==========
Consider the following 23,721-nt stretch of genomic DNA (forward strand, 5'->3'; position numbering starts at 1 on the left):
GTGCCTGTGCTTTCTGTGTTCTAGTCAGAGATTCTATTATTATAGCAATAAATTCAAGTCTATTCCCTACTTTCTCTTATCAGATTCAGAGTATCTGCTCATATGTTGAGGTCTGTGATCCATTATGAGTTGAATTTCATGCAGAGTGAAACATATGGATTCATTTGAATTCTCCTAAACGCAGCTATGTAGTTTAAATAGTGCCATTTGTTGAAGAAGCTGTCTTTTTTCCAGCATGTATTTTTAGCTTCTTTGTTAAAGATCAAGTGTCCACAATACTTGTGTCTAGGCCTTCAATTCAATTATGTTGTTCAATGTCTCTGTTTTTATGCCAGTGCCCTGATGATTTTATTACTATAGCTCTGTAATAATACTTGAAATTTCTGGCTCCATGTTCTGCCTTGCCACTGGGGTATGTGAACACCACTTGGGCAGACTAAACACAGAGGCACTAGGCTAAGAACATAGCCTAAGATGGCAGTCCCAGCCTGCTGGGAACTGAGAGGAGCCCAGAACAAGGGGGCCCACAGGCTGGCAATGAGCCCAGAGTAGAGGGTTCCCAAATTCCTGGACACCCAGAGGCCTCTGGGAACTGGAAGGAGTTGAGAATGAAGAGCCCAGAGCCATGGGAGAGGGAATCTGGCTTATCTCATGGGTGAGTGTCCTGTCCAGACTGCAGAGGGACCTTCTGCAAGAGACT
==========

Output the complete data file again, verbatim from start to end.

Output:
Consider the following 23,721-nt stretch of genomic DNA (forward strand, 5'->3'; position numbering starts at 1 on the left):
GTGCCTGTGCTTTCTGTGTTCTAGTCAGAGATTCTATTATTATAGCAATAAATTCAAGTCTATTCCCTACTTTCTCTTATCAGATTCAGAGTATCTGCTCATATGTTGAGGTCTGTGATCCATTATGAGTTGAATTTCATGCAGAGTGAAACATATGGATTCATTTGAATTCTCCTAAACGCAGCTATGTAGTTTAAATAGTGCCATTTGTTGAAGAAGCTGTCTTTTTTCCAGCATGTATTTTTAGCTTCTTTGTTAAAGATCAAGTGTCCACAATACTTGTGTCTAGGCCTTCAATTCAATTATGTTGTTCAATGTCTCTGTTTTTATGCCAGTGCCCTGATGATTTTATTACTATAGCTCTGTAATAATACTTGAAATTTCTGGCTCCATGTTCTGCCTTGCCACTGGGGTATGTGAACACCACTTGGGCAGACTAAACACAGAGGCACTAGGCTAAGAACATAGCCTAAGATGGCAGTCCCAGCCTGCTGGGAACTGAGAGGAGCCCAGAACAAGGGGGCCCACAGGCTGGCAATGAGCCCAGAGTAGAGGGTTCCCAAATTCCTGGACACCCAGAGGCCTCTGGGAACTGGAAGGAGTTGAGAATGAAGAGCCCAGAGCCATGGGAGAGGGAATCTGGCTTATCTCATGGGTGAGTGTCCTGTCCAGACTGCAGAGGGACCTTCTGCAAGAGACT